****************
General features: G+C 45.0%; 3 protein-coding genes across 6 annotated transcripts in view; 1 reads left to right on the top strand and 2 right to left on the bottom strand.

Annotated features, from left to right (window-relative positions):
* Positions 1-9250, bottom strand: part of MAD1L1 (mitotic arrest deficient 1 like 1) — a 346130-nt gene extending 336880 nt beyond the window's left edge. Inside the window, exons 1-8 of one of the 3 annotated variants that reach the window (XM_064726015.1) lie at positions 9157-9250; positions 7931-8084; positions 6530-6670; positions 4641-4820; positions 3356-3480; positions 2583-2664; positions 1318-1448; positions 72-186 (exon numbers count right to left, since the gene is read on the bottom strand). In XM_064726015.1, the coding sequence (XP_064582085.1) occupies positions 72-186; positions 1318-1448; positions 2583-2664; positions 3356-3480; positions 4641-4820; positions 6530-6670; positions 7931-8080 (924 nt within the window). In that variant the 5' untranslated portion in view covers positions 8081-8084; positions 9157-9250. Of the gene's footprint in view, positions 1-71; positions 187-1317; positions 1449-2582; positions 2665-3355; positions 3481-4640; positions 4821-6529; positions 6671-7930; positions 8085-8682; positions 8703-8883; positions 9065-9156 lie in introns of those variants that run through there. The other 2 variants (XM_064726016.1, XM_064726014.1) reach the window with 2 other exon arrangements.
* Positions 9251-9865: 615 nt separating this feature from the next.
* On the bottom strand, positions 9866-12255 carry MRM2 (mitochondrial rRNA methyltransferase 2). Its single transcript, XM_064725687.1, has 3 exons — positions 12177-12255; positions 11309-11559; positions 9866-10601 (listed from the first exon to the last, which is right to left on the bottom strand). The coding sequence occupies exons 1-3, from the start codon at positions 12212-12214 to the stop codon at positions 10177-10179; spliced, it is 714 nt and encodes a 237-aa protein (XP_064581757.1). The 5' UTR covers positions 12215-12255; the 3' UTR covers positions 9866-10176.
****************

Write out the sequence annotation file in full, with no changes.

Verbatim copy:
General features: G+C 45.0%; 3 protein-coding genes across 6 annotated transcripts in view; 1 reads left to right on the top strand and 2 right to left on the bottom strand.

Annotated features, from left to right (window-relative positions):
* Positions 1-9250, bottom strand: part of MAD1L1 (mitotic arrest deficient 1 like 1) — a 346130-nt gene extending 336880 nt beyond the window's left edge. Inside the window, exons 1-8 of one of the 3 annotated variants that reach the window (XM_064726015.1) lie at positions 9157-9250; positions 7931-8084; positions 6530-6670; positions 4641-4820; positions 3356-3480; positions 2583-2664; positions 1318-1448; positions 72-186 (exon numbers count right to left, since the gene is read on the bottom strand). In XM_064726015.1, the coding sequence (XP_064582085.1) occupies positions 72-186; positions 1318-1448; positions 2583-2664; positions 3356-3480; positions 4641-4820; positions 6530-6670; positions 7931-8080 (924 nt within the window). In that variant the 5' untranslated portion in view covers positions 8081-8084; positions 9157-9250. Of the gene's footprint in view, positions 1-71; positions 187-1317; positions 1449-2582; positions 2665-3355; positions 3481-4640; positions 4821-6529; positions 6671-7930; positions 8085-8682; positions 8703-8883; positions 9065-9156 lie in introns of those variants that run through there. The other 2 variants (XM_064726016.1, XM_064726014.1) reach the window with 2 other exon arrangements.
* Positions 9251-9865: 615 nt separating this feature from the next.
* On the bottom strand, positions 9866-12255 carry MRM2 (mitochondrial rRNA methyltransferase 2). Its single transcript, XM_064725687.1, has 3 exons — positions 12177-12255; positions 11309-11559; positions 9866-10601 (listed from the first exon to the last, which is right to left on the bottom strand). The coding sequence occupies exons 1-3, from the start codon at positions 12212-12214 to the stop codon at positions 10177-10179; spliced, it is 714 nt and encodes a 237-aa protein (XP_064581757.1). The 5' UTR covers positions 12215-12255; the 3' UTR covers positions 9866-10176.